The Catalyst Award recognizes individuals and organizations that have come to exemplify an area of science because of the actions they have taken to create public awareness over a broad swath of society.
Rory Cooper, PhD
Dr. Rory Cooper’s contributions to the science, technology, engineering, and math (STEM) fields have been significant and diverse. They range from programs from K-12, high school educators, college undergraduates, graduate programs, and programming for our returning Veterans interested in STEM fields. All of the educational and innovative programs that Dr. Cooper offers are designed to get people interested and engaged in assistive technology, to solve complex problems, and ultimately, to provide technologies for people with disabilities to empower them to become more independent and have a higher quality of life. The mission of the Human Engineering Research Laboratories is “to continuously improve the mobility and function of people with disabilities through advanced engineering in clinical research and medical rehabilitation,” and the vision is “to create a world where all people with disabilities have unencumbered mobility and function so that they can fully participate in and contribute to society.” Dr. Cooper consistently demonstrates that by not only the programming that he has created, but also on an individual basis, consistently challenging people with disabilities to stay and remain engaged, overcome obstacles, and to exceed goals they have set for themselves.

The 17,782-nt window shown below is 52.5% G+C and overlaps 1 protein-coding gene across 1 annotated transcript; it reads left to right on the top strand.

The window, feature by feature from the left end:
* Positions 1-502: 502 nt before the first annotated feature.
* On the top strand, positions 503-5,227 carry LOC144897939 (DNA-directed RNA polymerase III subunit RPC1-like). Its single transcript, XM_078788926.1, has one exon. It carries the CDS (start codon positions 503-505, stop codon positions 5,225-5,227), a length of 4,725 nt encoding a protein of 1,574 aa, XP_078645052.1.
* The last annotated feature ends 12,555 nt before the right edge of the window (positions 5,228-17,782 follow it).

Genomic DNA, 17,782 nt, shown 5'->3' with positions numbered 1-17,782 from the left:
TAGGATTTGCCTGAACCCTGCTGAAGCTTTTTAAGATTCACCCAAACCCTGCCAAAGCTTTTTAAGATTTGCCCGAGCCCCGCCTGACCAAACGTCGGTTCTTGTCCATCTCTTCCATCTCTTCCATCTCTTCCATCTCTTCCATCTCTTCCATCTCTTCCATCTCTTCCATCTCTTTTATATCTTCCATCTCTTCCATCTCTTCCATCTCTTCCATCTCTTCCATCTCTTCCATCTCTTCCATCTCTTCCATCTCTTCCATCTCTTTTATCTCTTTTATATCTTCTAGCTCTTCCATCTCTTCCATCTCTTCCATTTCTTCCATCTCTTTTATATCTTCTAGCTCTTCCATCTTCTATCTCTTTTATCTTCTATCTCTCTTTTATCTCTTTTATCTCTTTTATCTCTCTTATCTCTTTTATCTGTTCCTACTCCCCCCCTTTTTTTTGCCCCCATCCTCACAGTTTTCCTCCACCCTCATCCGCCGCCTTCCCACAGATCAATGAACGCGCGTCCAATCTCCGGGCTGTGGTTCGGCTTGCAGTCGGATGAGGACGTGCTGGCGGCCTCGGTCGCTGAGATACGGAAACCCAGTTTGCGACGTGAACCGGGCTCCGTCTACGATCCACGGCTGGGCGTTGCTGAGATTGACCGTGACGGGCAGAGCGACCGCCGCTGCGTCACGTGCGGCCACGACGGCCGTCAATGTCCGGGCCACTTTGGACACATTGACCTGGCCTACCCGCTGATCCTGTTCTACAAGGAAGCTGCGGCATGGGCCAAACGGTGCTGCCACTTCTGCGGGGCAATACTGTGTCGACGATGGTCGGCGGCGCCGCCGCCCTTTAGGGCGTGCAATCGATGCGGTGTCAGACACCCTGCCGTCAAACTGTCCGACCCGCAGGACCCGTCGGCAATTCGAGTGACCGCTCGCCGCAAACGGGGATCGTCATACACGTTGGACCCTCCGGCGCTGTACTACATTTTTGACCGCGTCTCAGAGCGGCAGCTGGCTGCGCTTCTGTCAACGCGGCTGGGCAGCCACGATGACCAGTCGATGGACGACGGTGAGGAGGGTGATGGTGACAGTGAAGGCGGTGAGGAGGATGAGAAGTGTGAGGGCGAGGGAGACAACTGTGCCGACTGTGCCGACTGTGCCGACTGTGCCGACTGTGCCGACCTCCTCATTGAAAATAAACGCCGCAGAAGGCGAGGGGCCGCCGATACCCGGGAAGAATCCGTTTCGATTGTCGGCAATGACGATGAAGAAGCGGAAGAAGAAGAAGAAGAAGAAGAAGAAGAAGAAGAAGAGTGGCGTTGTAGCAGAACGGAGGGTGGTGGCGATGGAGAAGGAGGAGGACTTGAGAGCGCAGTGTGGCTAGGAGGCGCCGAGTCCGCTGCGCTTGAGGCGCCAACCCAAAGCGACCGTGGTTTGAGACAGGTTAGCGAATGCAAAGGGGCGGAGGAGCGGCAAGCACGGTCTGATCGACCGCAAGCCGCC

The impact that Dr. Cooper has on the local, regional, national, and international community is quite significant. With the multitude of non-profit organizations he works with or is a chair member of, he impacts the local community by being an advocate for our Veterans and people with disabilities. Regionally, he serves as a Civilian Aide to the Secretary of the Army, where he advises senior military leadership on transitional issues for Veterans with disabilities, aiming to give them a successful transition into civilian life. Nationally, he is having some of HERL’s programming replicated throughout the United States to increase interest in STEM and technology to assist those with disabilities. And internationally, he has a significant influence on other laboratories dedicated to supporting the needs of the disabled; ranging from countries with significant capabilities to do such to third world regions of the world.
The Life Sciences Award recognizes and honors scientific advances in new and innovative biomedical and life sciences endeavors.
Yadong Wang, PhD